Lebanon: Electricity Crisis

(Beirut, March 9, 2023) – Lebanese authorities have failed to uphold the right to electricity by mismanaging the sector for decades, Human Rights Watch said in a report released today.

The 127-page report, “‘Cut Off from Life Itself’: Lebanon’s Failure on the Right to Electricity,” argues that electricity is fundamental to nearly every aspect of living and participating in present- day societies, and as such, the internationally protected right to an adequate standard of living includes the right of everyone, without discrimination, to sufficient, reliable, safe, clean, accessible, and affordable electricity. At present, the government provides electricity for only one to three hours a day on average, while people who can afford it supplement that supply with private generators. The public sector and private generator industry rely on polluting climate-intensive fossil fuels. The electricity crisis has exacerbated inequality in the country, severely limited people’s ability to realize their most basic rights, and pushed them further into poverty.





Khodr Al Hawshi:

The darkness affects me a lot. Can anyone live without light?


This is the daily reality for Khodr, a man in his seventies. Like the over the 6 and a half million people in Lebanon,he gets an average of only two hours of state provided electricity every day.Electricity blackouts have been a persistent problem due to decades of state corruption and mismanagement. But it got even worse recently because Lebanon is suffering one of the worst economic crisis in its history. Since 2019, its currency has lost 95% of its value. This means the state, still reliant on fossil fuels, can’t afford the imports to run its power stations.


Khodr Al Hawshi: Before things were manageable. We’d have electricity for three hours, then off for three. It was tolerable. Day or not, we get it for an hour [but] we aren’t really aware of it.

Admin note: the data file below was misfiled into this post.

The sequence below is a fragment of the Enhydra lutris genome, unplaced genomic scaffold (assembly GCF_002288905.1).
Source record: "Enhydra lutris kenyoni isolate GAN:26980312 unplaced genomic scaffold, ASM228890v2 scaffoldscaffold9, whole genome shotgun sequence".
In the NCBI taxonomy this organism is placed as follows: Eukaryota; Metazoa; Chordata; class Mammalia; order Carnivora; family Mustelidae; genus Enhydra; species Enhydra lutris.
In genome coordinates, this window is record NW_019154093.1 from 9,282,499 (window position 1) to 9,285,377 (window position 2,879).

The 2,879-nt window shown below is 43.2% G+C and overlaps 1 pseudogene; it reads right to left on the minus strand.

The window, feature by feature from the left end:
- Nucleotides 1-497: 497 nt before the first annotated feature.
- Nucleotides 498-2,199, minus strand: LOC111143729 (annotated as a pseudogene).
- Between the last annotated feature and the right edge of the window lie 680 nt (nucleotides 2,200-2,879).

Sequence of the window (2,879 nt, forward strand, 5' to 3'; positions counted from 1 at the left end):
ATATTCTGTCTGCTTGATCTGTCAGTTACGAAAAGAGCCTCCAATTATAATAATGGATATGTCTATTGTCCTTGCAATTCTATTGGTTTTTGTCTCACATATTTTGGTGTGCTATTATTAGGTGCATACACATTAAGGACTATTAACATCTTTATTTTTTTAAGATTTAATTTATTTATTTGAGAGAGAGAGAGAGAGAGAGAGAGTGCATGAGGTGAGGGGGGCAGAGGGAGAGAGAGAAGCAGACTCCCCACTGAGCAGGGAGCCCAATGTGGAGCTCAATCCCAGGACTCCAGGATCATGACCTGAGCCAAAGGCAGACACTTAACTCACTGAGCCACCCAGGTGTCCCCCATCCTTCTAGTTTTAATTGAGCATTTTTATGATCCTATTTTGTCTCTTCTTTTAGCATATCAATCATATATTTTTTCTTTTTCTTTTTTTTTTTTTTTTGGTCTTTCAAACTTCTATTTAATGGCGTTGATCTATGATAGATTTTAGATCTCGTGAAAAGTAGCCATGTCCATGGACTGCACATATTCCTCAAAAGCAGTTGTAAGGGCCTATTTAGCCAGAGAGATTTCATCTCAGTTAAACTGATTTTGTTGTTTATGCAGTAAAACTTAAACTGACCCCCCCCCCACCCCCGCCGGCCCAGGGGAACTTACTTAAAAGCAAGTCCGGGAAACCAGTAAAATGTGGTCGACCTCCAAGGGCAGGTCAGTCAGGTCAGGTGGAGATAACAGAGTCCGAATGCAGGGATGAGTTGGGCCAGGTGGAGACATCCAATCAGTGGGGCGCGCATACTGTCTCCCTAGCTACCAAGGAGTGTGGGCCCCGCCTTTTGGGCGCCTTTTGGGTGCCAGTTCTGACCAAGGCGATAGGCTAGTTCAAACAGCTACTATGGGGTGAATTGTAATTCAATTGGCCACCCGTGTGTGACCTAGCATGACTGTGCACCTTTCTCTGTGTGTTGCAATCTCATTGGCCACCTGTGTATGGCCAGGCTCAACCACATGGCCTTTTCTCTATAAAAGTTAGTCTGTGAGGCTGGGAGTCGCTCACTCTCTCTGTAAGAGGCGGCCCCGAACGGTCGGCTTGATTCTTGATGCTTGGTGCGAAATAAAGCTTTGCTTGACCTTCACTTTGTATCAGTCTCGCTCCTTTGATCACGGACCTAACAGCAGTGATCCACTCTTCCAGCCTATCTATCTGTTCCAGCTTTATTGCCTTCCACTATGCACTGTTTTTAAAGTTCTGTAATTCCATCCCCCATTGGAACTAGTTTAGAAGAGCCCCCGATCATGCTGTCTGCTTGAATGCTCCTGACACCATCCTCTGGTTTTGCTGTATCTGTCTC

The lack of electricity has a severe impact on the rights to an adequate standard of living, education, health, and livelihood. The Lebanese government has an obligation to ensure that all residents have a continuous, affordable, and clean supply of electricity. Without electricity, Khodor has no running water.


Khodr Al Hawshi:

If I want to cook, I buy myself a gallon of water. I use it to wash the vegetables and I cook only a little bit because I can’t put anything in the fridge since there’s no electricity.


In order to cope, many people have subscriptions for private diesel generator providers but these are unaffordable for many. The generator industry, a multi-billion-dollar business, operates with almost no regulation and monitoring.


Khodr Al Hawshi:

The reason I don’t have a subscription is because I cannot afford it.



The Lebanese government should reform the electricty sector in line with its human rights obligations. International donors should invest in helping Lebanon transition to renewable sources of energy. 

Khodr Al Hawshi: Some people have subscriptions on the street so I feel some light. This lifts my spirits a bit, when I see the light. It breaks the darkness and makes you happier, a bit.




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